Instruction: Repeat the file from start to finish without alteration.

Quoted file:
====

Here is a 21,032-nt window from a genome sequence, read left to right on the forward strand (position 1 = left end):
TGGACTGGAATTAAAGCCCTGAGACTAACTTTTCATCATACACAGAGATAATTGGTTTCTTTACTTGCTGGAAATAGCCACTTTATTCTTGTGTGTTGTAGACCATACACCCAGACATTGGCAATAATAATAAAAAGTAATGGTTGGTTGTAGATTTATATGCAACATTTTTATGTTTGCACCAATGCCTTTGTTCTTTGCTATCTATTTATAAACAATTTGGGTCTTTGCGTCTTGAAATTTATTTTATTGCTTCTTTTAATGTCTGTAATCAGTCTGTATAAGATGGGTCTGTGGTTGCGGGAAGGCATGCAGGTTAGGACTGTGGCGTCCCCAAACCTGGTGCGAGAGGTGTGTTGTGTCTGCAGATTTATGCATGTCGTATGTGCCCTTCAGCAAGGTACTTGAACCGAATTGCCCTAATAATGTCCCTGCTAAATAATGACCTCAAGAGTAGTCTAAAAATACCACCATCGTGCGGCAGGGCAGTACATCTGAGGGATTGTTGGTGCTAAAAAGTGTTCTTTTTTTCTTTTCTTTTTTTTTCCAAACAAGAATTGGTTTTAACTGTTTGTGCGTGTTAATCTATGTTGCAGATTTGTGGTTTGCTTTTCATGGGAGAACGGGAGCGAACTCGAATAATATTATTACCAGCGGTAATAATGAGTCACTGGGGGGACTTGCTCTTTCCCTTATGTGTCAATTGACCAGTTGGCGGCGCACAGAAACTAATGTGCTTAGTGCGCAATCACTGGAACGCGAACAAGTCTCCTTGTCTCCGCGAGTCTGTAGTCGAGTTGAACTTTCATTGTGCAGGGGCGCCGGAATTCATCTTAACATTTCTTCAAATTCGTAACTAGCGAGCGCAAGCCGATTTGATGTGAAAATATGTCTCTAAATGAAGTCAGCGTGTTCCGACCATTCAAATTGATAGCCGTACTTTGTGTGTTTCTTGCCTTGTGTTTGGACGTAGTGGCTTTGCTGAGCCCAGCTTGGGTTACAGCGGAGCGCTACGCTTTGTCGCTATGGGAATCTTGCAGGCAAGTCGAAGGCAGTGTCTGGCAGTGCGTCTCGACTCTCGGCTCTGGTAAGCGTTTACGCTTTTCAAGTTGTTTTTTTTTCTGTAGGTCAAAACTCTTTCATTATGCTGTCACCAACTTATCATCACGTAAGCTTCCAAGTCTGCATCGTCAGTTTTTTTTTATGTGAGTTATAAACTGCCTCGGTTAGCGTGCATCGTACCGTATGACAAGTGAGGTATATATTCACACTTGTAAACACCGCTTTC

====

Here is a 21,032-nt window from a genome sequence, read left to right on the forward strand (position 1 = left end):
TGGACTGGAATTAAAGCCCTGAGACTAACTTTTCATCATACACAGAGATAATTGGTTTCTTTACTTGCTGGAAATAGCCACTTTATTCTTGTGTGTTGTAGACCATACACCCAGACATTGGCAATAATAATAAAAAGTAATGGTTGGTTGTAGATTTATATGCAACATTTTTATGTTTGCACCAATGCCTTTGTTCTTTGCTATCTATTTATAAACAATTTGGGTCTTTGCGTCTTGAAATTTATTTTATTGCTTCTTTTAATGTCTGTAATCAGTCTGTATAAGATGGGTCTGTGGTTGCGGGAAGGCATGCAGGTTAGGACTGTGGCGTCCCCAAACCTGGTGCGAGAGGTGTGTTGTGTCTGCAGATTTATGCATGTCGTATGTGCCCTTCAGCAAGGTACTTGAACCGAATTGCCCTAATAATGTCCCTGCTAAATAATGACCTCAAGAGTAGTCTAAAAATACCACCATCGTGCGGCAGGGCAGTACATCTGAGGGATTGTTGGTGCTAAAAAGTGTTCTTTTTTTCTTTTCTTTTTTTTTCCAAACAAGAATTGGTTTTAACTGTTTGTGCGTGTTAATCTATGTTGCAGATTTGTGGTTTGCTTTTCATGGGAGAACGGGAGCGAACTCGAATAATATTATTACCAGCGGTAATAATGAGTCACTGGGGGGACTTGCTCTTTCCCTTATGTGTCAATTGACCAGTTGGCGGCGCACAGAAACTAATGTGCTTAGTGCGCAATCACTGGAACGCGAACAAGTCTCCTTGTCTCCGCGAGTCTGTAGTCGAGTTGAACTTTCATTGTGCAGGGGCGCCGGAATTCATCTTAACATTTCTTCAAATTCGTAACTAGCGAGCGCAAGCCGATTTGATGTGAAAATATGTCTCTAAATGAAGTCAGCGTGTTCCGACCATTCAAATTGATAGCCGTACTTTGTGTGTTTCTTGCCTTGTGTTTGGACGTAGTGGCTTTGCTGAGCCCAGCTTGGGTTACAGCGGAGCGCTACGCTTTGTCGCTATGGGAATCTTGCAGGCAAGTCGAAGGCAGTGTCTGGCAGTGCGTCTCGACTCTCGGCTCTGGTAAGCGTTTACGCTTTTCAAGTTGTTTTTTTTTCTGTAGGTCAAAACTCTTTCATTATGCTGTCACCAACTTATCATCACGTAAGCTTCCAAGTCTGCATCGTCAGTTTTTTTTTATGTGAGTTATAAACTGCCTCGGTTAGCGTGCATCGTACCGTATGACAAGTGAGGTATATATTCACACTTGTAAACACCGCTTTC